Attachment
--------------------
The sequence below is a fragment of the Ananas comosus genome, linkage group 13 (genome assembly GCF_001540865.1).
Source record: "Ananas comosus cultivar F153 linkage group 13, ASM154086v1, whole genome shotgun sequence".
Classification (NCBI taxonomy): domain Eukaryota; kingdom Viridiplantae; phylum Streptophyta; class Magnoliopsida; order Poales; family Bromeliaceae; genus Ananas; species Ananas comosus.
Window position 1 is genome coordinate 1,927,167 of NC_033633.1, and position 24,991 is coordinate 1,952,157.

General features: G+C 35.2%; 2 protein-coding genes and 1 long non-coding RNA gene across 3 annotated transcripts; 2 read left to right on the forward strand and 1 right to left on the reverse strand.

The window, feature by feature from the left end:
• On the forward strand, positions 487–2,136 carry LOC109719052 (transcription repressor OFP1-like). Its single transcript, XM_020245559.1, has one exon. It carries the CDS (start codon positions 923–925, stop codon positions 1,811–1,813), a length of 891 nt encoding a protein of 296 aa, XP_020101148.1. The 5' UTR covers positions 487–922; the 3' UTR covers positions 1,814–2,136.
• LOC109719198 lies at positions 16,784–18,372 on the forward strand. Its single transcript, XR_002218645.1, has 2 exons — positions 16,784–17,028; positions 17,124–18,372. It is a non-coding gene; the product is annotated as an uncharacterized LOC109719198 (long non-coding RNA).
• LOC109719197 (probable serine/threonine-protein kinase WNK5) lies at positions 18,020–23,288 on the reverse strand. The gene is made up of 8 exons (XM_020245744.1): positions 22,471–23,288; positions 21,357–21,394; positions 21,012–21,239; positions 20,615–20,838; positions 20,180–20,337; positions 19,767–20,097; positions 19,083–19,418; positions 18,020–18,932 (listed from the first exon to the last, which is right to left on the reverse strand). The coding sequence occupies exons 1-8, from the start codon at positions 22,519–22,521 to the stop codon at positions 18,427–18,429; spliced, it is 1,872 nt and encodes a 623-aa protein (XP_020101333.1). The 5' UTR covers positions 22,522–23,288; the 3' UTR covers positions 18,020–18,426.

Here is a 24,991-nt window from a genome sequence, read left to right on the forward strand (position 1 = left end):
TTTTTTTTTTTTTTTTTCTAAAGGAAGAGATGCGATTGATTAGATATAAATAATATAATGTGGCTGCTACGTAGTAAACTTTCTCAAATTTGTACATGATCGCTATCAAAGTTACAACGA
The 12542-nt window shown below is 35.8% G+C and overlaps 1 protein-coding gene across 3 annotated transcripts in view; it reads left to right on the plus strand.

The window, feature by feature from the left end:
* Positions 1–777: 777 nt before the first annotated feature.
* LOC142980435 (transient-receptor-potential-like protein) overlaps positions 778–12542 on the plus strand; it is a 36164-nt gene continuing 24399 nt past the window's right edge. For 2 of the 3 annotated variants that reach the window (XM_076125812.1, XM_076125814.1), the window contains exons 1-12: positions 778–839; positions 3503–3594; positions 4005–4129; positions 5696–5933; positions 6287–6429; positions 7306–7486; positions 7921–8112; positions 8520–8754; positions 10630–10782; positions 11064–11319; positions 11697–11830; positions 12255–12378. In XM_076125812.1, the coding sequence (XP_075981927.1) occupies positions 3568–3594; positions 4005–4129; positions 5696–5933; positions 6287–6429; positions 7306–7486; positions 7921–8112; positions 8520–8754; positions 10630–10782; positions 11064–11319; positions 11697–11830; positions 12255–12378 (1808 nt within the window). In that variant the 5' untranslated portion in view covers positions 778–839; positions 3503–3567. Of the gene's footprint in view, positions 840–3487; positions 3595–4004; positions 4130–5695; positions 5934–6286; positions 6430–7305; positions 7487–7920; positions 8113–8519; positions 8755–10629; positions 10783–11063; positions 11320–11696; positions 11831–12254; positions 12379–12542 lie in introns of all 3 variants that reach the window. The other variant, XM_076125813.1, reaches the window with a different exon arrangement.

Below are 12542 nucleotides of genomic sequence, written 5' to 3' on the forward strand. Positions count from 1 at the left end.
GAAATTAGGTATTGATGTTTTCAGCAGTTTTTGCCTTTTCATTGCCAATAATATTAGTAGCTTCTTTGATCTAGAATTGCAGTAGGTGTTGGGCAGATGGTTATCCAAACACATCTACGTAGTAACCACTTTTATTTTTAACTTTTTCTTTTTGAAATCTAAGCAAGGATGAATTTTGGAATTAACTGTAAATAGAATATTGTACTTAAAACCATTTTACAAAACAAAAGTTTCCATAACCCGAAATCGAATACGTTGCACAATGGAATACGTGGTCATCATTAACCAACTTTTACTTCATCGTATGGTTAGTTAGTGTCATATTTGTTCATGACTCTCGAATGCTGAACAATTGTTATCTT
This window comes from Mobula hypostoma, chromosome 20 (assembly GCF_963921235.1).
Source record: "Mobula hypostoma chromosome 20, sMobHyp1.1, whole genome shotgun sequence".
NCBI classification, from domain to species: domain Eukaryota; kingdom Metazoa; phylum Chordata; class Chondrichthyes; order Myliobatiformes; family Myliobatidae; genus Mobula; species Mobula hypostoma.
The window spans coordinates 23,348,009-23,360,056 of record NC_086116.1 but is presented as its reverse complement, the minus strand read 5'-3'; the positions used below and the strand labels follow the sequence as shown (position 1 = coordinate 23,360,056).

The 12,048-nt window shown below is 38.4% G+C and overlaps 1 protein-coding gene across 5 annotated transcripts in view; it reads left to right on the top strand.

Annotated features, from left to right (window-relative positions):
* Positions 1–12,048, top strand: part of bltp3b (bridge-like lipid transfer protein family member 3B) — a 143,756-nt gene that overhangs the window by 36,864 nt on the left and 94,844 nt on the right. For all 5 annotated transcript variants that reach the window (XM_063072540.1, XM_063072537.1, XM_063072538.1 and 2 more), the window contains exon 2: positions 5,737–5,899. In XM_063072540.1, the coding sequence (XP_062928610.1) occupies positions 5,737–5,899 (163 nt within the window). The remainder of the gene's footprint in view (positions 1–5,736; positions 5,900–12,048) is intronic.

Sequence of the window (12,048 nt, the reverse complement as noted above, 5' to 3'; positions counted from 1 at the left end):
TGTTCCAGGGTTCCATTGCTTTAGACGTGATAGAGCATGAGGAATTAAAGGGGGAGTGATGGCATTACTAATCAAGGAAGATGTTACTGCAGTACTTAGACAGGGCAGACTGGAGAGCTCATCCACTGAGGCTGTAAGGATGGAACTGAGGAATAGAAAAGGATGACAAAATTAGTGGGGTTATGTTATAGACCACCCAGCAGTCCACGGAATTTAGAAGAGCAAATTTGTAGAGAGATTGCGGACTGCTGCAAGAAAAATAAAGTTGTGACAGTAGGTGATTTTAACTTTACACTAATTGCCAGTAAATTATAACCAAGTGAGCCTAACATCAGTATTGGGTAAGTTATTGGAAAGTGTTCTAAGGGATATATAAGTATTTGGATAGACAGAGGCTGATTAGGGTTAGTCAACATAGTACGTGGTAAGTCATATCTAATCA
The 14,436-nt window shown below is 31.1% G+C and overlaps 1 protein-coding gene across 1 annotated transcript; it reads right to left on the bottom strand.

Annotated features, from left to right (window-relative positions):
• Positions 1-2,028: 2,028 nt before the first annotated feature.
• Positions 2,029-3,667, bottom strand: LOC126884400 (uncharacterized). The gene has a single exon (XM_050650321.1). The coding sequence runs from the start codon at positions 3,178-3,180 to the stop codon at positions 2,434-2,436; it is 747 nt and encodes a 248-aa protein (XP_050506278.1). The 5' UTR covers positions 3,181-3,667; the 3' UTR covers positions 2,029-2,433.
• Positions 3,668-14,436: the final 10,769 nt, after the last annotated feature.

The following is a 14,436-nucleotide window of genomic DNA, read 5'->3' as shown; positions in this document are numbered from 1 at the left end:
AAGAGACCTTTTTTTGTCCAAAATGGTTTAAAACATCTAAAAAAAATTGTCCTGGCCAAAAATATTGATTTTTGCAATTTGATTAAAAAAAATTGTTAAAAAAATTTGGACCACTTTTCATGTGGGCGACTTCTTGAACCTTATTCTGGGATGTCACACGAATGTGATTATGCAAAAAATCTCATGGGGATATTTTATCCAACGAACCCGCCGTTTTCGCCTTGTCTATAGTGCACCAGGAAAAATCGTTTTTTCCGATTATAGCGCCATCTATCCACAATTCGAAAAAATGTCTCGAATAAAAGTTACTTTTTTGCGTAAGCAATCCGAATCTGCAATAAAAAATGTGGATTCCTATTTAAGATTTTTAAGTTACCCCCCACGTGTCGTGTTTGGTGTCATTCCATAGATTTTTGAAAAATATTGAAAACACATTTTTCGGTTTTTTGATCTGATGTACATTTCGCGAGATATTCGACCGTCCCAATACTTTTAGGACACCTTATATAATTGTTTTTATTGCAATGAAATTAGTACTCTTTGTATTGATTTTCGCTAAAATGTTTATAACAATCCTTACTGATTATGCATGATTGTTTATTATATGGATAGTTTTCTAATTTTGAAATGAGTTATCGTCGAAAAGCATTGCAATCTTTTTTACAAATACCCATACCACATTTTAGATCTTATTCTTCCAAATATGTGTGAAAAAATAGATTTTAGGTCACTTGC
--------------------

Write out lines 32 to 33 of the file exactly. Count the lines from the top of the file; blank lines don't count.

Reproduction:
The following is a 14,436-nucleotide window of genomic DNA, read 5'->3' as shown; positions in this document are numbered from 1 at the left end:
AAGAGACCTTTTTTTGTCCAAAATGGTTTAAAACATCTAAAAAAAATTGTCCTGGCCAAAAATATTGATTTTTGCAATTTGATTAAAAAAAATTGTTAAAAAAATTTGGACCACTTTTCATGTGGGCGACTTCTTGAACCTTATTCTGGGATGTCACACGAATGTGATTATGCAAAAAATCTCATGGGGATATTTTATCCAACGAACCCGCCGTTTTCGCCTTGTCTATAGTGCACCAGGAAAAATCGTTTTTTCCGATTATAGCGCCATCTATCCACAATTCGAAAAAATGTCTCGAATAAAAGTTACTTTTTTGCGTAAGCAATCCGAATCTGCAATAAAAAATGTGGATTCCTATTTAAGATTTTTAAGTTACCCCCCACGTGTCGTGTTTGGTGTCATTCCATAGATTTTTGAAAAATATTGAAAACACATTTTTCGGTTTTTTGATCTGATGTACATTTCGCGAGATATTCGACCGTCCCAATACTTTTAGGACACCTTATATAATTGTTTTTATTGCAATGAAATTAGTACTCTTTGTATTGATTTTCGCTAAAATGTTTATAACAATCCTTACTGATTATGCATGATTGTTTATTATATGGATAGTTTTCTAATTTTGAAATGAGTTATCGTCGAAAAGCATTGCAATCTTTTTTACAAATACCCATACCACATTTTAGATCTTATTCTTCCAAATATGTGTGAAAAAATAGATTTTAGGTCACTTGC